JS: YES

BO'D: Yes, but we do want to see that you can take a piece of animation to completion. That would mean a properly tied down drawing (not necessarily clean-up). 


7) Do you prefer to see credits / details superimposed onscreen or listed in a separate document?
AT: The end credit should have the name of the person and contact info- this should be replicated in a separate document. Also a link to an online version of the showreel would be good




JS: ABSOLUTELY PREFER THEM, , ALWAYS WANT TO KNOW ‘WHAT DID THEY DO ON THIS’

BO'D: Unobtrusively onscreen is good. A list is a useful addition.

8) Do you care to see walk cycles & other routine animation principles exercises?
AT: It needs to be clean and finished, but a lot of this should appear in some way in the reel in small segments, a happy medium of the exercises and definitely not all of them.  




JS: YES, I THINK IT’S A IADT FORTE


BO'D: Only if they are of a high quality (finished and on model). If you have nothing better after 4 years of work than principles exercises that are two years old, that should be setting off as many alarm bells for you as it does for us.

9) Is an apparent level of diversity important to you?
AT: Diversity is good as long as it is not cluttered, you need to hold the attention of the viewer and putting everything in plus the kitchen sink will not give the animator a proper chance-really the main thing is to have what you believe are your strongest pieces to show what you can do.


 
JS:  IN SOME CASES IT’S ACTUALLY A HINDRANCE, IT ANNOYS ME WHEN THEY FAIL TO MENTION WHAT THEY ARE GOOD AT / SPECIALIZED IN (ESPECIALLY CG) WHICH MEANS WE HAVE TO DO A WHOLE BIG INVESTIGATIVE PROCESS... NOBODY CAN DO EVERYTHING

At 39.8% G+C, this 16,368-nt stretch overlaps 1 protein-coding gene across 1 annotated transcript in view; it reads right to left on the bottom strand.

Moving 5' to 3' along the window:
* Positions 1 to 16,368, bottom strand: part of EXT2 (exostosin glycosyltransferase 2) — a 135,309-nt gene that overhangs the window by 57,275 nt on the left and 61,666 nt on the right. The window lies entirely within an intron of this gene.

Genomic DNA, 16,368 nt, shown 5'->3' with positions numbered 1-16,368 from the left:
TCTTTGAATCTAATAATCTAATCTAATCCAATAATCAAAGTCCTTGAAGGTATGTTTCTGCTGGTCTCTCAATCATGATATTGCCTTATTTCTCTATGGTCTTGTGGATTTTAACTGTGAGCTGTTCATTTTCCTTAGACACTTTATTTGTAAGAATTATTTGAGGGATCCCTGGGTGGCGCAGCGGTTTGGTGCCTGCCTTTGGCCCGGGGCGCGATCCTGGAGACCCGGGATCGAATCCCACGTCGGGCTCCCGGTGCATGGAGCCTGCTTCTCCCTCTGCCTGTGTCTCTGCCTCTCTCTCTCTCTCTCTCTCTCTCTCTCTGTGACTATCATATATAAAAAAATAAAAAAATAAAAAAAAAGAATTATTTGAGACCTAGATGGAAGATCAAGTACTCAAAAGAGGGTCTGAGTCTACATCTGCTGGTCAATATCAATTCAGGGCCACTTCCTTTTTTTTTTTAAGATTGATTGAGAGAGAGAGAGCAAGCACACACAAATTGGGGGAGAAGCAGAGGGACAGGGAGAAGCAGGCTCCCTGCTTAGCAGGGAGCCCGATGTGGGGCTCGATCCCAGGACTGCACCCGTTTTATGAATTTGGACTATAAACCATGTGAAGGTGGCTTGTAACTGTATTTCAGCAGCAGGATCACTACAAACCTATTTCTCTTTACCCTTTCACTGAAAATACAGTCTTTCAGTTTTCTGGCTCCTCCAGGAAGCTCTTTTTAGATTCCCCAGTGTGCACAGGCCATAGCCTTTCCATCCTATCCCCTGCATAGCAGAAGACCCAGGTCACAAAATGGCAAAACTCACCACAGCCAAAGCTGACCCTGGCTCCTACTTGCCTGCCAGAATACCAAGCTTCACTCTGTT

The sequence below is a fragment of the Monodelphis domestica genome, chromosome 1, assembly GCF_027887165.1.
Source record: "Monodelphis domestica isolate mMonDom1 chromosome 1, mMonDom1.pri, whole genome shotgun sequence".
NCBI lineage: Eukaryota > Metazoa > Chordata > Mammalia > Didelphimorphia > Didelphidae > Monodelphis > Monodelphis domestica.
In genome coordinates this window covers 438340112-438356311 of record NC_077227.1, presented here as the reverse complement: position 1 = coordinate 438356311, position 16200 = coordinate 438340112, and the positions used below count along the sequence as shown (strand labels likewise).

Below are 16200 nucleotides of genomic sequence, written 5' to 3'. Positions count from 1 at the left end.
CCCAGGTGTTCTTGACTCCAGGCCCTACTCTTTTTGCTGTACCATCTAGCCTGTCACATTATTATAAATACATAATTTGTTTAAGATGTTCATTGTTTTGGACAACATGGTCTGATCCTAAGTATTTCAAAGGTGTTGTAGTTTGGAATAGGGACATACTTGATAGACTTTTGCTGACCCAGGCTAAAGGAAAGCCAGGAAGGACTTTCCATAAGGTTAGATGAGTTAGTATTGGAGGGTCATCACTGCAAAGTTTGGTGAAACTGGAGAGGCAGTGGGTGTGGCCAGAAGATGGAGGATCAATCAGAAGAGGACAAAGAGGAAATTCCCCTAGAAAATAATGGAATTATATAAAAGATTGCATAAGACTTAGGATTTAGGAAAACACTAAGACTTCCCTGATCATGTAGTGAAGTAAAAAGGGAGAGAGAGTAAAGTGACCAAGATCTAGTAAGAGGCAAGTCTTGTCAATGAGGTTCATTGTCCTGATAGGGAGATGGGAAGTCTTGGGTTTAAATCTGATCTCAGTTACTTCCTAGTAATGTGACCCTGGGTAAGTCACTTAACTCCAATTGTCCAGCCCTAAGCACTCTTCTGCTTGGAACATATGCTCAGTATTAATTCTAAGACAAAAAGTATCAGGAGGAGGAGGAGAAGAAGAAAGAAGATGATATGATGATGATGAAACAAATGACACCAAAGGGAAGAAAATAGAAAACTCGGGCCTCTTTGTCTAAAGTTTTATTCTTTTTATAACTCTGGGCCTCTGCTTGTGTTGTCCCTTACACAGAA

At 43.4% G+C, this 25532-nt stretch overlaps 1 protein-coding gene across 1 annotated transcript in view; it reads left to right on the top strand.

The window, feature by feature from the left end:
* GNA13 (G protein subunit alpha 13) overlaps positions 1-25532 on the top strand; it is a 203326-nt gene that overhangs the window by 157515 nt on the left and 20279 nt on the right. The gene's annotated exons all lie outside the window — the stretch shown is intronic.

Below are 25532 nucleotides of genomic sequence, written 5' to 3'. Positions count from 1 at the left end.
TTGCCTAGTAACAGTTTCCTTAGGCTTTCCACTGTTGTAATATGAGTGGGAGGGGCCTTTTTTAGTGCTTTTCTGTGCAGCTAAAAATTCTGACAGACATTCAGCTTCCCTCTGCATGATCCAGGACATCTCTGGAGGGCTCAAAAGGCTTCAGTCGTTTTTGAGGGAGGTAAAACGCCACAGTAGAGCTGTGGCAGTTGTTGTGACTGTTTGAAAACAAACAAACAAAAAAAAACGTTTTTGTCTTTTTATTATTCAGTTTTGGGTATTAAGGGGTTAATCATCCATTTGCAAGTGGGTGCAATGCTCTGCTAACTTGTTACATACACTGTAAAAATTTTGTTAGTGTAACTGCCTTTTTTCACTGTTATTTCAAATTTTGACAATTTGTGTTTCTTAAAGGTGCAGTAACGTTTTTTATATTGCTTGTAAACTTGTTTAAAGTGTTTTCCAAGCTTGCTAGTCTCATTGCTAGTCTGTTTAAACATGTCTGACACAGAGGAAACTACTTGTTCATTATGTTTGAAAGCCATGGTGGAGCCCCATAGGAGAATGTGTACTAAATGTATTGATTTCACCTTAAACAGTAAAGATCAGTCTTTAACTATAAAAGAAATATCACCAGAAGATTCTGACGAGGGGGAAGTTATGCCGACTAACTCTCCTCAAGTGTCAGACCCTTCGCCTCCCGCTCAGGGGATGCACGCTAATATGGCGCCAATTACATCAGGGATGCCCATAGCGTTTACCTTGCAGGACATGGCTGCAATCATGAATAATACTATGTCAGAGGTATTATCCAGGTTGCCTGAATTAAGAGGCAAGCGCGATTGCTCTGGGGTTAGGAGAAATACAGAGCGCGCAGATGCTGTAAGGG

BO'D: First and foremost we are looking for strong character animators, in our case hand drawn animation. If a range of performances can be shown with more than one technique (CG, stop-mo, etc.) that’s fine but we’ll still need you to be able to draw really well.



10) What's your no.1 tip to students cutting their reels?
AT: Take the time to be self critical about the material you want to use, ask others what they think- people you don’t know and who don’t know you. Plan it out, it needs direction and keep the timing right, if you have a long piece, make sure you find the balance with other shorter pieces.

JS:  FOCUS ON WHAT YOU’RE GOOD AT / ON WHAT YOU ENJOY DOING (USUALLY SAME THING)

(NB. – THIS IS DIFFERENT FROM ‘WHAT YOU ENJOY WATCHING’)


BO'D: Only your best work. Best scene first.
 
and lastly, could you put these qualities in order of importance as you see it for animators
acting, story, technical, draftsmanship, originality
AT: 1. Acting
2. Draftsmanship
3. Technical – if this is to do with the using the software and computers then it can really be taught on the job, however some knowledge is advantageous as anyone being employed these days need to have some idea of the technical side of things so they can start running- if it is the technical side of animation then is would be joint 2nd, a person can animate but can they animate in the right time given for a scene?
4. Originality
5. Story
The reality is as an animator you need to be able to do the fundamental which is draw and move – from this point on you can experiment with story and content,
 
JS: ACTING, TECHNICAL, DRAFTMANSHIP, ORIGINAL, STORY








 

5 Comments:

Blogger Arthur. L said...

That was great andy. Thank you for your extra curricular journalism.

April 27, 2010 at 3:24 PM  
Blogger Andy Clarke said...

Cheers, my pleasure. Hope it's helpful.

April 27, 2010 at 4:20 PM  
Blogger Conor Finnegan said...

nicewan andy!

April 28, 2010 at 5:12 AM  
Blogger Jenny Keane said...

ha! couldnt have put it better myself leigh! It was REALLY helpful thanks so much!!!

May 1, 2010 at 9:31 AM  
Blogger Michael said...

thanks Andy

May 15, 2010 at 10:43 AM